Cashless Economy: Is Society ready for transformation?

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According to the website of cashless India, the Digital India programme is a flagship programme of the Government of India with a vision to transform India into a digitally empowered society and knowledge economy. “Faceless, Paperless, Cashless” is one of professed roles of Digital India.


The ambitious mission of government of India to drive India towards a cashless economy was boosted with the announcement of demonetization on November 8, 2016. 

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What is a cashless economy?
A system where no physical cash is in circulation is a cashless system. Payments are made through credit and debit cards, bank electronic fund transfers or virtual wallets.



  • Cost Reduction: cashless system brings down the cost associated with printing, storing and transporting of cash.
  • Risk Reduction: The risk of money getting stolen or lost is minimal. Even if the card is stolen or lost it is easy to block a credit/debit card or a mobile wallet remotely. It is also a safer and easier spending option while travelling.
  • Convenient: The ease of conducting financial transactions is probably the biggest motivator to go digital. With the advent of digital modes, one can avoid queue for ATMs, transact 24*7 and save time. Additionally for service providers, with the emergence of e-KYC, it is no longer necessary to know your customer physically as the payments model has overcome limitations related to physical presence.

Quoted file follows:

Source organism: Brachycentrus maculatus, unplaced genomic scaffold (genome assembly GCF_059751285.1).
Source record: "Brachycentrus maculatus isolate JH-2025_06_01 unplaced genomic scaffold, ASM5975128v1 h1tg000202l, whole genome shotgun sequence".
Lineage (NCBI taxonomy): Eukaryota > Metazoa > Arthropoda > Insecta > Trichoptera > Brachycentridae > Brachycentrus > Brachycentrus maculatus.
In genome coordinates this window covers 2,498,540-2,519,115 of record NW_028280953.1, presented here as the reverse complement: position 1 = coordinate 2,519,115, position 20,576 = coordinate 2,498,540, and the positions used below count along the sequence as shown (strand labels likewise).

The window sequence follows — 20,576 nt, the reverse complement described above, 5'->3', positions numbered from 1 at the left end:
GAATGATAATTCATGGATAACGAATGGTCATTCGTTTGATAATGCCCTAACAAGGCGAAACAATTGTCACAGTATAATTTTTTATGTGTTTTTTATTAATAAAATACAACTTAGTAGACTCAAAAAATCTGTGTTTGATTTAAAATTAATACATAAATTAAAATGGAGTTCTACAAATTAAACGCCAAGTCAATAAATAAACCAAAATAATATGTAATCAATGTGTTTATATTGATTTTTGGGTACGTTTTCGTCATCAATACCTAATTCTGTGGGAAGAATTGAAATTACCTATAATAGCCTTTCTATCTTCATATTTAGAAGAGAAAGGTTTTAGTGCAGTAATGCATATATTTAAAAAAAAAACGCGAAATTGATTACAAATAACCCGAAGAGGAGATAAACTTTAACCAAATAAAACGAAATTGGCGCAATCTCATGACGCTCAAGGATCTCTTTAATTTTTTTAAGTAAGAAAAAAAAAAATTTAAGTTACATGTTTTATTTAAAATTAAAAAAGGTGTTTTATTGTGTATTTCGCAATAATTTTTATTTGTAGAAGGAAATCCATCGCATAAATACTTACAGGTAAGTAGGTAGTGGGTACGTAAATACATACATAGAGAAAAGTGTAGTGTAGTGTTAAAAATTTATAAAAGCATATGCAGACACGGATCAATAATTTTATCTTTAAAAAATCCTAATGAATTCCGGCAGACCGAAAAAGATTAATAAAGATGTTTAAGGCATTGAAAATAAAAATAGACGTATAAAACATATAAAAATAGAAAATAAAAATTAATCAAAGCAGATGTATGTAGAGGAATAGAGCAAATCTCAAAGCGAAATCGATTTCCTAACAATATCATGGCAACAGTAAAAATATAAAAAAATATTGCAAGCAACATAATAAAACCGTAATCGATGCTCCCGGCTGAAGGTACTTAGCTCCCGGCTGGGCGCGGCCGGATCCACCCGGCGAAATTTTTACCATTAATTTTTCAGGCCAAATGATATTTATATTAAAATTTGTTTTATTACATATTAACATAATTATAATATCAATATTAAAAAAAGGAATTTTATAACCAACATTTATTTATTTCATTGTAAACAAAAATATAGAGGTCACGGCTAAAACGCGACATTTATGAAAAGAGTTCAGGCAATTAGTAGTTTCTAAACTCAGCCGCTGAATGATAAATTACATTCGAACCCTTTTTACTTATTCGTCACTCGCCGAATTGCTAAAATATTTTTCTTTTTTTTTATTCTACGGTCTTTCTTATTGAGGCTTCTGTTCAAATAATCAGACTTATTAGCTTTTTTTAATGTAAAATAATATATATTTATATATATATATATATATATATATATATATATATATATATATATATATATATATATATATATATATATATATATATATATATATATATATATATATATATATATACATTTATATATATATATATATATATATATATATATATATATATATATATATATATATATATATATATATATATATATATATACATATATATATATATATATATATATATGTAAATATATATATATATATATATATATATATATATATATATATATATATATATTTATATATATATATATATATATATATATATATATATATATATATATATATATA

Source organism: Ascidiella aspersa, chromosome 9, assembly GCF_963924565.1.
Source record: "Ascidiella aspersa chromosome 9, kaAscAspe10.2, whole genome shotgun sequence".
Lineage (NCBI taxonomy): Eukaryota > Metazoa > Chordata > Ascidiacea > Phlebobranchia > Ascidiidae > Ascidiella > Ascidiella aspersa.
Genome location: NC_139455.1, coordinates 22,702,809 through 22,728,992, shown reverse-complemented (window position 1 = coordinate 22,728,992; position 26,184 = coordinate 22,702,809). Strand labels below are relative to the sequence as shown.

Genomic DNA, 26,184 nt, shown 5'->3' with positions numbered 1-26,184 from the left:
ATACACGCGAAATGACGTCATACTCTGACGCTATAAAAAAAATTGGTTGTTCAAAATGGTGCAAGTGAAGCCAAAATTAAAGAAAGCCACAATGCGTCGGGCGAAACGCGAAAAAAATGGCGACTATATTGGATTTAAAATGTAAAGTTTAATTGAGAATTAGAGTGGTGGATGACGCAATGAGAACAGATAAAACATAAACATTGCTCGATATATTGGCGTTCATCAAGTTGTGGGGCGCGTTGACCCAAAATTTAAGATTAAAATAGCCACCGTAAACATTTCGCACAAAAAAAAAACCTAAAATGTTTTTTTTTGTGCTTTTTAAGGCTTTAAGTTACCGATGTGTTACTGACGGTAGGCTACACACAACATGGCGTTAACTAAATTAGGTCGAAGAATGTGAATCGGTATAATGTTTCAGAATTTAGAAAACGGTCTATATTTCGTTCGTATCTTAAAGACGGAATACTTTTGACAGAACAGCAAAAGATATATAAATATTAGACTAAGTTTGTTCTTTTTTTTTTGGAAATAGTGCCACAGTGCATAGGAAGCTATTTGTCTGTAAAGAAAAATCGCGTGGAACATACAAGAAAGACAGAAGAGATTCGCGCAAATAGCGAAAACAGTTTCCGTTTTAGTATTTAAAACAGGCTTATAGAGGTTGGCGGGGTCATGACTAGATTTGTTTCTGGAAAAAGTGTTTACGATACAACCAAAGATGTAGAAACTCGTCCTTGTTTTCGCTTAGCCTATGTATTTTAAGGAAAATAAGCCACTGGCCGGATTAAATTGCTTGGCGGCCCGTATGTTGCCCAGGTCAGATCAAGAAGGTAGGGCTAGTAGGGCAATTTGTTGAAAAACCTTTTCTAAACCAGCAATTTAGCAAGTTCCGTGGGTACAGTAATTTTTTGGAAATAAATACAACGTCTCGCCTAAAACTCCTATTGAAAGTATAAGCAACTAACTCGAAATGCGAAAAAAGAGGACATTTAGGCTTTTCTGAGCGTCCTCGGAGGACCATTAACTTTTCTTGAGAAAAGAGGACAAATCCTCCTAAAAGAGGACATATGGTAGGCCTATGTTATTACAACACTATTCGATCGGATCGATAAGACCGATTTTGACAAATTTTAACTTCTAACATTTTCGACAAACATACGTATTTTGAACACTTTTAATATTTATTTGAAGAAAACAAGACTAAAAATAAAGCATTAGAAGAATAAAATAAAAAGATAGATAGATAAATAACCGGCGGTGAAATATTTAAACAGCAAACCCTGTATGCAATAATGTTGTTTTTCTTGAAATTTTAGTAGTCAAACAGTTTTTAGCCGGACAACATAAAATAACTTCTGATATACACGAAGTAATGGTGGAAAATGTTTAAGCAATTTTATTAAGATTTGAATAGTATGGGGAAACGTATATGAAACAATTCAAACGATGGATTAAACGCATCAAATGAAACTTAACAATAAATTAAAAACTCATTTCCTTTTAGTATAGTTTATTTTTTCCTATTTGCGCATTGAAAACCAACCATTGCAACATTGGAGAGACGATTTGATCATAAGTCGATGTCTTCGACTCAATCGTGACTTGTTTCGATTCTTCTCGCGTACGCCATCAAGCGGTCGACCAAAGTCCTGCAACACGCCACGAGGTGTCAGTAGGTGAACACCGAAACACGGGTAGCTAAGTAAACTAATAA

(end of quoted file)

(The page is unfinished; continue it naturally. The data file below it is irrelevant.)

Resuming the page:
• Tracking spends: Spending done via mobile or computer applications can be easily tracked with a simple click. This allows users to keep a track of all their spending and manage their budget effectively.
  • Increase in tax base: Traders, small businesses, shopkeepers, and consumers regularly use cash as a means to avoid paying service tax, sales tax, etc.  However, in a cashless economy where all transactions will be done through organized channel, through banks and financial institutions, they can be monitored by the government and proper actions could be taken against the evaders. This will result in more transparent transactions which in turn lead to fall in corruption in the economy of the country.
  • Containment of parallel economy: In a cashless economy it is easier to track the black money and illicit transactions unlike cash based economy in which money does not come into the banking system. In case of digital transactions it is easy to track and monitor suspicious transactions as all the records are available with the banks.